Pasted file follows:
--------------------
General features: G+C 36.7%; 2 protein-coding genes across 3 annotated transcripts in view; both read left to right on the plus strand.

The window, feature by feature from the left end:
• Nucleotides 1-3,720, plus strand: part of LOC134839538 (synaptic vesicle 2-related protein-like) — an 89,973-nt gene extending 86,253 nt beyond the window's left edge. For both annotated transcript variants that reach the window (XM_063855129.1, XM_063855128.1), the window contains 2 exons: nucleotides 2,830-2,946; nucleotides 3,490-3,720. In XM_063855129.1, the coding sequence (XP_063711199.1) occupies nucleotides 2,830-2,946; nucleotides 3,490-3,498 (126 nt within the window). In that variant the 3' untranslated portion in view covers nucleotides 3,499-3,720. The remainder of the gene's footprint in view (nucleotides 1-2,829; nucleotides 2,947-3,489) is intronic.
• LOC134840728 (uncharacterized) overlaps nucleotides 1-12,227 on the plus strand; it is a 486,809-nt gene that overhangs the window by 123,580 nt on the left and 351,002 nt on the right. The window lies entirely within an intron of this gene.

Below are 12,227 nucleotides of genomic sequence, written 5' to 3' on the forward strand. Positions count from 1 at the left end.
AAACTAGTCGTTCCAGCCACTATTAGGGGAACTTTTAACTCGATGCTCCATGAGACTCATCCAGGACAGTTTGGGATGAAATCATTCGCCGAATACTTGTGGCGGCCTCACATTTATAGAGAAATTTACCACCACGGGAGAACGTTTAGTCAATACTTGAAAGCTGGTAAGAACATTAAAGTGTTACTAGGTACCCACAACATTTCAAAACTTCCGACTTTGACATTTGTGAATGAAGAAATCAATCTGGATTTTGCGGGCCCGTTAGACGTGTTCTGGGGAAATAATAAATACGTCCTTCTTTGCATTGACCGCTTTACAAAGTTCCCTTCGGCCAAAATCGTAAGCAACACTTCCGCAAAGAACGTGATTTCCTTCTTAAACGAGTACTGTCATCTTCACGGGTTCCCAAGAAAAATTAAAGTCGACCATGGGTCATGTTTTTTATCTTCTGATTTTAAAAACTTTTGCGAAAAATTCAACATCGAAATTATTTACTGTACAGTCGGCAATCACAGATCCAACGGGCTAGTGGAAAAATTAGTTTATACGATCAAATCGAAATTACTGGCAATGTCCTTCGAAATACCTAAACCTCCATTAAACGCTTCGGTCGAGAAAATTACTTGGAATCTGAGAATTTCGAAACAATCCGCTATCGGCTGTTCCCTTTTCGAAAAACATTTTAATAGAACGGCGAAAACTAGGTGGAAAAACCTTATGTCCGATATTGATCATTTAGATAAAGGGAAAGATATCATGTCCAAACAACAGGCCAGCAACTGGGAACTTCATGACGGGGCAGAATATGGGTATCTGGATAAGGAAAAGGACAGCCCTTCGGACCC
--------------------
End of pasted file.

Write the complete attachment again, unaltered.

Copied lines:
General features: G+C 36.7%; 2 protein-coding genes across 3 annotated transcripts in view; both read left to right on the plus strand.

The window, feature by feature from the left end:
• Nucleotides 1-3,720, plus strand: part of LOC134839538 (synaptic vesicle 2-related protein-like) — an 89,973-nt gene extending 86,253 nt beyond the window's left edge. For both annotated transcript variants that reach the window (XM_063855129.1, XM_063855128.1), the window contains 2 exons: nucleotides 2,830-2,946; nucleotides 3,490-3,720. In XM_063855129.1, the coding sequence (XP_063711199.1) occupies nucleotides 2,830-2,946; nucleotides 3,490-3,498 (126 nt within the window). In that variant the 3' untranslated portion in view covers nucleotides 3,499-3,720. The remainder of the gene's footprint in view (nucleotides 1-2,829; nucleotides 2,947-3,489) is intronic.
• LOC134840728 (uncharacterized) overlaps nucleotides 1-12,227 on the plus strand; it is a 486,809-nt gene that overhangs the window by 123,580 nt on the left and 351,002 nt on the right. The window lies entirely within an intron of this gene.

Below are 12,227 nucleotides of genomic sequence, written 5' to 3' on the forward strand. Positions count from 1 at the left end.
AAACTAGTCGTTCCAGCCACTATTAGGGGAACTTTTAACTCGATGCTCCATGAGACTCATCCAGGACAGTTTGGGATGAAATCATTCGCCGAATACTTGTGGCGGCCTCACATTTATAGAGAAATTTACCACCACGGGAGAACGTTTAGTCAATACTTGAAAGCTGGTAAGAACATTAAAGTGTTACTAGGTACCCACAACATTTCAAAACTTCCGACTTTGACATTTGTGAATGAAGAAATCAATCTGGATTTTGCGGGCCCGTTAGACGTGTTCTGGGGAAATAATAAATACGTCCTTCTTTGCATTGACCGCTTTACAAAGTTCCCTTCGGCCAAAATCGTAAGCAACACTTCCGCAAAGAACGTGATTTCCTTCTTAAACGAGTACTGTCATCTTCACGGGTTCCCAAGAAAAATTAAAGTCGACCATGGGTCATGTTTTTTATCTTCTGATTTTAAAAACTTTTGCGAAAAATTCAACATCGAAATTATTTACTGTACAGTCGGCAATCACAGATCCAACGGGCTAGTGGAAAAATTAGTTTATACGATCAAATCGAAATTACTGGCAATGTCCTTCGAAATACCTAAACCTCCATTAAACGCTTCGGTCGAGAAAATTACTTGGAATCTGAGAATTTCGAAACAATCCGCTATCGGCTGTTCCCTTTTCGAAAAACATTTTAATAGAACGGCGAAAACTAGGTGGAAAAACCTTATGTCCGATATTGATCATTTAGATAAAGGGAAAGATATCATGTCCAAACAACAGGCCAGCAACTGGGAACTTCATGACGGGGCAGAATATGGGTATCTGGATAAGGAAAAGGACAGCCCTTCGGACCC